Commented Dec 16, 2013 at 18:58
  • @TheGrinch: Just trying to collect what information I can, based on observed behavior. I suppose I could move most of that stuff to another self-answer. Unless, of course, an SE employee did decide to post an authoritative answer... (not that I really expect that to happen, given Shog9's answer below). In any case, sorry for bumping the post. Commented Dec 16, 2013 at 19:02

2 Answers 2


I've intentionally avoided looking up the exact criteria for this before answering, because it doesn't matter. If you're just curious, the original discussion covers a number of different criteria that were considered for this, along with the pros and cons of each.

In my opinion, the best argument for ever omitting nofollow from user-submitted links is found in Brian R. Bondy's blog post on the topic:

Abusing nofollow means that the sites that should get credit for good content no longer are getting credit for good content. This will in turn mean that you will receive search results that aren't the best possible ones.

I think we can all agree that when a given site is being referenced often on Stack Overflow, search engines should be taking this into account when ranking search results for related terms. And I hope we can all agree that someone deciding to scatter links to their sites across well-regarded questions on Stack Overflow shouldn't instantly grant them higher ranking in search results.

Sadly, I've had plenty of opportunities to observe unscrupulous organizations and individuals attempting to achieve the latter. Not to get into details, but there are certain product names that are permanently blacklisted on SO right now because of their owners' persistence in this sort of abusive behavior.

I strongly believe we have a duty to do everything in our power to prevent this sort of abuse from ever becoming effective on these sites.

We owe this to the folks who are participating in good faith, to those excellent resources on the 'Net written for the benefit of their readership and not as shameless attempts to garner click-throughs, and to the population of The Internet at large who struggle daily to find good information amid the overwhelming noise. These sites exist to make good information easier to find on the 'Net - we must never lose sight of this goal.

As I said above, the exact method for omitting nofollow from links doesn't matter. What matters is only that it is effective in its goals: allowing clearly good links to be followed while preventing anything in doubt from being trusted.

To this end, if you find a post that clearly can be trusted whose links are nofollowed, report it. Keep a list. If we can adjust our criteria such that more good links are followed, we'll do so.

By the same token, report any sketchy links that don't have nofollow on them! You're trying to reverse-engineer the logic used for this, so you can bet someone else is too... With nefarious intent. If someone does manage to figure out a loophole such that they're able to post or edit in promotional links without the "nofollow", we need to fix that ASAP.

  • 3
    Thanks for the response. Just one question: when I do come across posts that IMO shouldn't have nofollow but do, how should I report them and to whom? And does that include my own posts? (I'm pretty sure I've never posted spam on SE...) Commented Nov 29, 2013 at 23:23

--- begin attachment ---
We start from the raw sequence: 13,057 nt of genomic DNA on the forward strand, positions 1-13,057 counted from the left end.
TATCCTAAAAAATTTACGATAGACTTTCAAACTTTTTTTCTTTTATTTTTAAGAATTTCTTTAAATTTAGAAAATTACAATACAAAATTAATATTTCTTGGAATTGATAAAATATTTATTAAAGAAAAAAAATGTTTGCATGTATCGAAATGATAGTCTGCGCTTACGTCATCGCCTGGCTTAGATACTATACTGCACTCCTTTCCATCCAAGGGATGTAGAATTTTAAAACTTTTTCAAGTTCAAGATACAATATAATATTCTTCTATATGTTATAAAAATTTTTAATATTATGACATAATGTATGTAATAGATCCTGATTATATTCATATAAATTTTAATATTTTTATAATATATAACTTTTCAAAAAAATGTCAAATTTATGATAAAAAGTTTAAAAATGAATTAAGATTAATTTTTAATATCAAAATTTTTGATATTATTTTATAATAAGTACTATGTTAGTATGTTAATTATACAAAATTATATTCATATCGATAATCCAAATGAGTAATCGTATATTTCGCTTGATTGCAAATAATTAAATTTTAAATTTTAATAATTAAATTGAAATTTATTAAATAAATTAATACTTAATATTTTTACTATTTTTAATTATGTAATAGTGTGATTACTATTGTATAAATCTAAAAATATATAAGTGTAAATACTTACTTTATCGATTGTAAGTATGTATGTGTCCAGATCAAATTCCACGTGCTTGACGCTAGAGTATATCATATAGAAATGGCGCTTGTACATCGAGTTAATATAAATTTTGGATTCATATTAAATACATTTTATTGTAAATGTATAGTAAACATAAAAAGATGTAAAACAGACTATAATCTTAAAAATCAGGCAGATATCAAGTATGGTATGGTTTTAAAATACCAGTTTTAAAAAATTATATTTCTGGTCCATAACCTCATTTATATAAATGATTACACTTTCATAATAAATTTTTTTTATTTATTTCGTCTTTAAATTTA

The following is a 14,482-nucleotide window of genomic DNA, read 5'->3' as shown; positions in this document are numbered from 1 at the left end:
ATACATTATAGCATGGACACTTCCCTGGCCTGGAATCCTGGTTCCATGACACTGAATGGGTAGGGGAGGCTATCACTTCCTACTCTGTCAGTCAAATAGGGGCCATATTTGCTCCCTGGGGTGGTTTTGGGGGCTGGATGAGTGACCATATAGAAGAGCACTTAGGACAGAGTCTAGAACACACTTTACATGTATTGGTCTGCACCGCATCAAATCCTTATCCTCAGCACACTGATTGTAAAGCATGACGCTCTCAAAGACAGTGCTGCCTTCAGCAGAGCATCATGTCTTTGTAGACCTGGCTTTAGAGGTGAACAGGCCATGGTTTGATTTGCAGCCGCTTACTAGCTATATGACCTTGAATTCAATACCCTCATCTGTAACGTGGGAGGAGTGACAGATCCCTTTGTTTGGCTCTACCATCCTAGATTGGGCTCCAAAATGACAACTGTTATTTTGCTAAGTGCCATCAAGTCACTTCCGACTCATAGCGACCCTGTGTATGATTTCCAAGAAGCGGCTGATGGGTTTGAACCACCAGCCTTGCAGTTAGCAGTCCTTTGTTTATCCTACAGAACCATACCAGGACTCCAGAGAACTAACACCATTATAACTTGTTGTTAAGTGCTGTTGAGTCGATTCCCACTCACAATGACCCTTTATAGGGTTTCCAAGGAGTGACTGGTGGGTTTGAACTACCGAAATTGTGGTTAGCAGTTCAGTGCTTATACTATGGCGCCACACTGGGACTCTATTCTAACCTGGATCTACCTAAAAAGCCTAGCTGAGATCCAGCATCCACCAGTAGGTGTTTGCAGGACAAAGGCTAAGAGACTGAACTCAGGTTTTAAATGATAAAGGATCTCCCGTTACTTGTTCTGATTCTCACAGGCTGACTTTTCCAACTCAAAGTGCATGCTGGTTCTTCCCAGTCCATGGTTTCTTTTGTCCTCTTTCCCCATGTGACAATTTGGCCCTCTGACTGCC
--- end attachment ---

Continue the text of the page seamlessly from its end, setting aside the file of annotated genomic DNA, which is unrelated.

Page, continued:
• Also, here's one answer with a nofollowed link that probably shouldn't be. ;) Commented Nov 29, 2013 at 23:27
  • You can start a list in an answer here, if you like, @Ilmari. And that answer has attracted a suspicious number of votes in the past 7 hours for a question that's barely cleared 100 views... Author has an honest face though, so maybe that should count for something ;-)
    – Shog9
    Commented Nov 29, 2013 at 23:46
  • OK, here's a few to start with. I'll try to remember to add more as I come across them; most of these are from going through my own top 50 answers on a couple of sites. Commented Nov 30, 2013 at 1:09
  • Maybe the rep of the person that did the edit to add the link, and also the rep of OTHER people that also added links to the same site should be taken into account. Commented Sep 20, 2014 at 16:13

Per Shog9's suggestion above, here's a random list of posts that seem legitimate but still have nofollowed links. I'm mostly just adding posts here as I come across them while browsing (with the user CSS hack described in the question above), so don't expect this list to be in any way exhaustive or logically ordered. I also foresee it getting pretty long pretty quick, but what the heck, let's give this a try...

Examples of non-spammy posts with nofollow:

Some from my own list of highest-scoring answers on SO:

...and from other sites:

Some recent lower-scoring ones by myself. These have a fairly low answer score, but you'd think a user with 17.3k rep could probably be trusted not to be a spammer.

I could keep adding these by the dozen, but that would be boring. Here's the full list, many of them have links and most of those seem to be nofollowed.

Edit: I just realized that even the highest scoring question on MSO (score 1270, 43k views) is nofollowed. In fact, as far as I can tell, it looks a lot like all external links from MSO have the rel=nofollow attribute. Surely at least that should be fixed.

More examples:

...and one more:

  • Ok, so I checked - meta sites are explicitly excluded from the logic that removes nofollow. No user-submitted links on meta sites should ever not have nofollow.
    – Shog9
    Commented Nov 30, 2013 at 4:10